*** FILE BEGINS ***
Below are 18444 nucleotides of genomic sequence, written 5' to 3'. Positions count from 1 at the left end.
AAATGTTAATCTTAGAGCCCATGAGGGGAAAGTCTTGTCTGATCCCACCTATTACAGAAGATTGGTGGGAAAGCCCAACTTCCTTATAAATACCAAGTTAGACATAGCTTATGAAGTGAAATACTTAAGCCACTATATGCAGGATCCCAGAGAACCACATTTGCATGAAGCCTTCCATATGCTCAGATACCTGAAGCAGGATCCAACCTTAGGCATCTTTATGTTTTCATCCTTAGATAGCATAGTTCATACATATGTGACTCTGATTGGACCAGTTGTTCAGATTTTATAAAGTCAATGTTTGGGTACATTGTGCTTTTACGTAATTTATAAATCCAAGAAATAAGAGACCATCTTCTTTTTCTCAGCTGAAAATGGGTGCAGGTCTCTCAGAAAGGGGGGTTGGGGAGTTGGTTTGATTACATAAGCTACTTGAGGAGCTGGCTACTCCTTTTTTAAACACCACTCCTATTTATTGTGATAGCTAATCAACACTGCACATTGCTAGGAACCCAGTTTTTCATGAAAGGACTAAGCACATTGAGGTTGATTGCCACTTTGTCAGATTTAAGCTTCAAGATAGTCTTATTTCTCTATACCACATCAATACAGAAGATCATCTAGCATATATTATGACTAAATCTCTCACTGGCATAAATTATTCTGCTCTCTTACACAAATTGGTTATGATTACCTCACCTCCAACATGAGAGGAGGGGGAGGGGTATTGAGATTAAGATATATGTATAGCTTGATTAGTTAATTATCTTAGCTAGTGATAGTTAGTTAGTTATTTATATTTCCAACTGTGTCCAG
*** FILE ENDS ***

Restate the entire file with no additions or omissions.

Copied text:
Below are 18444 nucleotides of genomic sequence, written 5' to 3'. Positions count from 1 at the left end.
AAATGTTAATCTTAGAGCCCATGAGGGGAAAGTCTTGTCTGATCCCACCTATTACAGAAGATTGGTGGGAAAGCCCAACTTCCTTATAAATACCAAGTTAGACATAGCTTATGAAGTGAAATACTTAAGCCACTATATGCAGGATCCCAGAGAACCACATTTGCATGAAGCCTTCCATATGCTCAGATACCTGAAGCAGGATCCAACCTTAGGCATCTTTATGTTTTCATCCTTAGATAGCATAGTTCATACATATGTGACTCTGATTGGACCAGTTGTTCAGATTTTATAAAGTCAATGTTTGGGTACATTGTGCTTTTACGTAATTTATAAATCCAAGAAATAAGAGACCATCTTCTTTTTCTCAGCTGAAAATGGGTGCAGGTCTCTCAGAAAGGGGGGTTGGGGAGTTGGTTTGATTACATAAGCTACTTGAGGAGCTGGCTACTCCTTTTTTAAACACCACTCCTATTTATTGTGATAGCTAATCAACACTGCACATTGCTAGGAACCCAGTTTTTCATGAAAGGACTAAGCACATTGAGGTTGATTGCCACTTTGTCAGATTTAAGCTTCAAGATAGTCTTATTTCTCTATACCACATCAATACAGAAGATCATCTAGCATATATTATGACTAAATCTCTCACTGGCATAAATTATTCTGCTCTCTTACACAAATTGGTTATGATTACCTCACCTCCAACATGAGAGGAGGGGGAGGGGTATTGAGATTAAGATATATGTATAGCTTGATTAGTTAATTATCTTAGCTAGTGATAGTTAGTTAGTTATTTATATTTCCAACTGTGTCCAG